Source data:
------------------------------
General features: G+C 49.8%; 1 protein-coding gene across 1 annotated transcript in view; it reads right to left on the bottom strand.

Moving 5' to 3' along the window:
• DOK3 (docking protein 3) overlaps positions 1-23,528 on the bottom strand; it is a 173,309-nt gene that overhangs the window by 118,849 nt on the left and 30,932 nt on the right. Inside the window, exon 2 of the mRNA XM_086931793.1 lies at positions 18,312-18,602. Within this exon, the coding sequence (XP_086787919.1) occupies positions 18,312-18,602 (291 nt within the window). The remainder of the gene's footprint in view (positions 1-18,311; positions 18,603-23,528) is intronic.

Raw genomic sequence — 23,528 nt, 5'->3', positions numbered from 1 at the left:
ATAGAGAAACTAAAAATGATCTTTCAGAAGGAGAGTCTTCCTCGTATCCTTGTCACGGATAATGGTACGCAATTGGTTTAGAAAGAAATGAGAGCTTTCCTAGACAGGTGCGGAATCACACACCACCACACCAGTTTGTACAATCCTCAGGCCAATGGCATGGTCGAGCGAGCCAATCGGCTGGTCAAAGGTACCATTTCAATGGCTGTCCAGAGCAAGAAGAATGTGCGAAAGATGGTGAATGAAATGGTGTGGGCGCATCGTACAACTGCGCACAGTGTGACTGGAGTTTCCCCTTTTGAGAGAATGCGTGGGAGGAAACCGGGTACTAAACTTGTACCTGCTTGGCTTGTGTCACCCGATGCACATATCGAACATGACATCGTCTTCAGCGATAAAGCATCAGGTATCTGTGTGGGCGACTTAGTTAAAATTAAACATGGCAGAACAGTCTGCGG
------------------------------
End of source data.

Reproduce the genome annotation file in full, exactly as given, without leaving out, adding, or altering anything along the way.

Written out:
General features: G+C 49.8%; 1 protein-coding gene across 1 annotated transcript in view; it reads right to left on the bottom strand.

Moving 5' to 3' along the window:
• DOK3 (docking protein 3) overlaps positions 1-23,528 on the bottom strand; it is a 173,309-nt gene that overhangs the window by 118,849 nt on the left and 30,932 nt on the right. Inside the window, exon 2 of the mRNA XM_086931793.1 lies at positions 18,312-18,602. Within this exon, the coding sequence (XP_086787919.1) occupies positions 18,312-18,602 (291 nt within the window). The remainder of the gene's footprint in view (positions 1-18,311; positions 18,603-23,528) is intronic.

Raw genomic sequence — 23,528 nt, 5'->3', positions numbered from 1 at the left:
ATAGAGAAACTAAAAATGATCTTTCAGAAGGAGAGTCTTCCTCGTATCCTTGTCACGGATAATGGTACGCAATTGGTTTAGAAAGAAATGAGAGCTTTCCTAGACAGGTGCGGAATCACACACCACCACACCAGTTTGTACAATCCTCAGGCCAATGGCATGGTCGAGCGAGCCAATCGGCTGGTCAAAGGTACCATTTCAATGGCTGTCCAGAGCAAGAAGAATGTGCGAAAGATGGTGAATGAAATGGTGTGGGCGCATCGTACAACTGCGCACAGTGTGACTGGAGTTTCCCCTTTTGAGAGAATGCGTGGGAGGAAACCGGGTACTAAACTTGTACCTGCTTGGCTTGTGTCACCCGATGCACATATCGAACATGACATCGTCTTCAGCGATAAAGCATCAGGTATCTGTGTGGGCGACTTAGTTAAAATTAAACATGGCAGAACAGTCTGCGG